- demonstrate a basic understanding of important literary or philosophical texts and traditions, works and styles of art, or questions studied in the humanities
- show some understanding of the contexts in which these works are most meaningful
- be able to critically evaluate the best interpretations of these works and the best efforts to pursue the questions arising from them
- express their own understanding, interpretation, and responses to these works and questions with care, imagination, and self-examination
Social Science Learning Outcomes. The social sciences examine how individuals, groups, institutions, and societies behave and influence one another. Social science courses enable students to analyze and understand interactions of the numerous social factors that influence behavior at the individual, cultural, societal, national, or international level. They use the methods and theories of social science inquiry to develop critical thought about current social issues and problems. As outcomes of a social sciences course, students should:
- demonstrate an understanding of a selection of social scientific theories and concepts
- demonstrate an understanding of methods used in the social sciences including the ethical considerations of their use
- demonstrate an understanding of the types of interactions that occur among individuals, groups, institutions, societies, and/or the natural environment
- be able to analyze the general structure and operations of groups or organizations in the context of social science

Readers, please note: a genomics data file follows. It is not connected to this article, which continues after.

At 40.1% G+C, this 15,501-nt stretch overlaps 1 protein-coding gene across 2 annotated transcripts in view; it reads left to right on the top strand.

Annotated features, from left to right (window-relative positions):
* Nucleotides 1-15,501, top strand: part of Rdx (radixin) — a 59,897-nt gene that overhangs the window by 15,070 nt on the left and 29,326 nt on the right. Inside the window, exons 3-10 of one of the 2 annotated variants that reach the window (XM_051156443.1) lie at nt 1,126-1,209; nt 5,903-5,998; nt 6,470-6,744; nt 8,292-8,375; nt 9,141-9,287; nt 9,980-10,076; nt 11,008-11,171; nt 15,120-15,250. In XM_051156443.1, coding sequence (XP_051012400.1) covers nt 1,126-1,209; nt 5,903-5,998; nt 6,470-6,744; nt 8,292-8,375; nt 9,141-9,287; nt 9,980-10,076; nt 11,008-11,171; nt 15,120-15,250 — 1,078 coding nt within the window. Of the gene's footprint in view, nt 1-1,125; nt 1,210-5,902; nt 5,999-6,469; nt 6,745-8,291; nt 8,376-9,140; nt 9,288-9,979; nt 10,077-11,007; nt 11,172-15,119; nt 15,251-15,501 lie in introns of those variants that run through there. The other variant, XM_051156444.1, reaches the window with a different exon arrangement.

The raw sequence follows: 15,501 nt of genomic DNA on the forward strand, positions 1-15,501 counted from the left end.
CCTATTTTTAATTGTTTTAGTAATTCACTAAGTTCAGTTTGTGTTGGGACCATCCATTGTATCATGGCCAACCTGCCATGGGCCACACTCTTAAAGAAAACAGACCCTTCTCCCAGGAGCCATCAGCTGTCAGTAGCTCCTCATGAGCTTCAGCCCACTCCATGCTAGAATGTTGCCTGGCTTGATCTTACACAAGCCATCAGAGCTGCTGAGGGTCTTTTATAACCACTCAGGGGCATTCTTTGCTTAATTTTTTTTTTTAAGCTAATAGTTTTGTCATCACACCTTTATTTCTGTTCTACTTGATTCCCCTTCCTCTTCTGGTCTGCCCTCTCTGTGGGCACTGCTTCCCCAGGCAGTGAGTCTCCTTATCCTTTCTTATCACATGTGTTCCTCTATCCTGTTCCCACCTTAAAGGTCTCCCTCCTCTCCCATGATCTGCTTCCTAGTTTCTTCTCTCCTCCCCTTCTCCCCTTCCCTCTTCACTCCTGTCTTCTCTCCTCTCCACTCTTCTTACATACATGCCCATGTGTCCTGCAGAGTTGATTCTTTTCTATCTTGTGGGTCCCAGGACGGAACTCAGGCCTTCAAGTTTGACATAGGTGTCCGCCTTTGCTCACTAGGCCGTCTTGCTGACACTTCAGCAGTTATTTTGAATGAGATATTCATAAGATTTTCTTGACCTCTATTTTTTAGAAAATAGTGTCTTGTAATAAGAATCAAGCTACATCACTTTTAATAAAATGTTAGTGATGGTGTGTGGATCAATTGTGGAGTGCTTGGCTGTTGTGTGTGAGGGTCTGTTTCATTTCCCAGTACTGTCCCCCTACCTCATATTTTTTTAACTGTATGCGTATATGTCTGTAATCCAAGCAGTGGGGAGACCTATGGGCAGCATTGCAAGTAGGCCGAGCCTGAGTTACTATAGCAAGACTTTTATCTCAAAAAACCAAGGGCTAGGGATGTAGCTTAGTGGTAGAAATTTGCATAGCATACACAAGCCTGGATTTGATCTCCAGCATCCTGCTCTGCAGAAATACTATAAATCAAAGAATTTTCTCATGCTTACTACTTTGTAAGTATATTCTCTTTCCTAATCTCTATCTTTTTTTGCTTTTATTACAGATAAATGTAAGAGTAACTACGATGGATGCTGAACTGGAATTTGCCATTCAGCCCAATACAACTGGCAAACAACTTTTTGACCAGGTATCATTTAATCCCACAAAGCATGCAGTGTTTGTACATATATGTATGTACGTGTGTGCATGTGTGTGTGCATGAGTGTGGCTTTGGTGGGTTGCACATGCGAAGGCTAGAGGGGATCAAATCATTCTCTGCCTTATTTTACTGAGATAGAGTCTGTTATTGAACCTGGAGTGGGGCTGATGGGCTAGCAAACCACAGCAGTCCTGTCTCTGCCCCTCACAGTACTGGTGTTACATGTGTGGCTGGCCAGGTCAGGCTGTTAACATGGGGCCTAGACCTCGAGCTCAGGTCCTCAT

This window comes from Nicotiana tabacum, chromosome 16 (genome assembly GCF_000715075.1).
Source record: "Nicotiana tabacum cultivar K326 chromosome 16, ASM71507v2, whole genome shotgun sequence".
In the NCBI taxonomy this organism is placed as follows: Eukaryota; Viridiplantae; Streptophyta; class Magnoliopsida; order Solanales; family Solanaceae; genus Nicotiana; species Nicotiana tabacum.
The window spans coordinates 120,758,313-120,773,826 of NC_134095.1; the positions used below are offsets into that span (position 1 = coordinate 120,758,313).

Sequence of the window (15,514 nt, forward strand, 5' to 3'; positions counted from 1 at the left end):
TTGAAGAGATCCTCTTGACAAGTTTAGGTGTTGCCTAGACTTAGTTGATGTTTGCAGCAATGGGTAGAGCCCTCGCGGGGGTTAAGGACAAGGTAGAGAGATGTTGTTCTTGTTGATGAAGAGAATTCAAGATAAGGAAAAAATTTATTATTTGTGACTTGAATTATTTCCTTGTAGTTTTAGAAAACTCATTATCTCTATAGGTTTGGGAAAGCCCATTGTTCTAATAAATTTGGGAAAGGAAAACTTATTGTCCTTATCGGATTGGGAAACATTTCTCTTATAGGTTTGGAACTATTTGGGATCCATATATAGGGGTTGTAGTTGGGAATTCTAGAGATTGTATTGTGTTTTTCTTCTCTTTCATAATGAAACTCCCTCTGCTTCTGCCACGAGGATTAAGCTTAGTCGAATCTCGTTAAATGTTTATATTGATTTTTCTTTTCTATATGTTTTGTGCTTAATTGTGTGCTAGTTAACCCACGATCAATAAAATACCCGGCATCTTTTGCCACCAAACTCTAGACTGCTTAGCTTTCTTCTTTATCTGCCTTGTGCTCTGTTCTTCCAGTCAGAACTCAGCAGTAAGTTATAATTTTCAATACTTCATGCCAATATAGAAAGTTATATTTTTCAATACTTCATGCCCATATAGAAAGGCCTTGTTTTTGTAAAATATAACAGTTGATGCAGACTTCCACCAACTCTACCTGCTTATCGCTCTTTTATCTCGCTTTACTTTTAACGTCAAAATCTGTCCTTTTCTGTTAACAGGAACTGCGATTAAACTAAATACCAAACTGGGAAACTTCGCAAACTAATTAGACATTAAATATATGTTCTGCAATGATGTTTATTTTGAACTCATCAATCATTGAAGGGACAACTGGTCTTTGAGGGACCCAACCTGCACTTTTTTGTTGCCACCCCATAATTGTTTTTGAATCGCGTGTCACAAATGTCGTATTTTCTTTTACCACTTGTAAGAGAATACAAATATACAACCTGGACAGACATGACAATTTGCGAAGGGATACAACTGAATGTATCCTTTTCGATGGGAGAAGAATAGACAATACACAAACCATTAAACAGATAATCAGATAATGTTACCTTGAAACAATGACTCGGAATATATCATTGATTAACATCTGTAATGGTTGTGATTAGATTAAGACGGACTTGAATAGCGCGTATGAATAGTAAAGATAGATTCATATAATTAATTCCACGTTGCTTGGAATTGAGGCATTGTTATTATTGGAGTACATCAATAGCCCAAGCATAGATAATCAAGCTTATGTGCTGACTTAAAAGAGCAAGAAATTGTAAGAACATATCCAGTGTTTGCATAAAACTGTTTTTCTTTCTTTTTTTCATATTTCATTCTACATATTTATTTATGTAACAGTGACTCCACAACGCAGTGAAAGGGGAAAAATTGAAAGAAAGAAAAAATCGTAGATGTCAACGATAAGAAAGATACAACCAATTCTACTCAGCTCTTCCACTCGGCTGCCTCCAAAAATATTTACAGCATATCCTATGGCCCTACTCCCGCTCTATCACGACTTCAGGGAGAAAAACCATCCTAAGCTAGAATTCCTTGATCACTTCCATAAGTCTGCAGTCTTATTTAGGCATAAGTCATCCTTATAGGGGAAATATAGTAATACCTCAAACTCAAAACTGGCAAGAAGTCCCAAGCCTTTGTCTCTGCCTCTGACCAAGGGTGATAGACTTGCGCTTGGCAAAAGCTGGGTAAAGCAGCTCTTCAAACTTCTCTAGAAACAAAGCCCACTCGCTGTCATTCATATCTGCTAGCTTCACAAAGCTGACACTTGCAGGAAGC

- be able to analyze social issues and problems in the context of social science
Understanding Science and/or Technology Learning Outcomes. The primary learning outcomes of a course with “significant science or engineering content” or a course designed to “foster understanding of technology” are achieve the following:
- Think critically by evaluating evidence, results, and claims related to the natural sciences or technology and their impact on broader human or societal issues
- Demonstrate problem-solving methods used in science and technology. Demonstrate logical reasoning through quantitative analysis (e.g., calculations, programming, graphical analysis)
- Understand scientific methodology, particularly the development and modification of theory based on observations, as a way of understanding the natural and physical world
- Apply scientific knowledge, and understand the empirical or theoretical underpinnings of this knowledge. Show an understanding of engineering principles and issues (e.g., design tradeoffs, maintainability, manufacturability, profitability) through the process of design and analysis of why things work (reverse engineering)
- Special Instructions
In team-taught ID courses, fundamental science and engineering concepts should be related in an integral way to the broader human or societal issue under consideration. In these courses the science/engineering content should make up at least 50% of the covered material, of the assignments, and of the exams and other projects.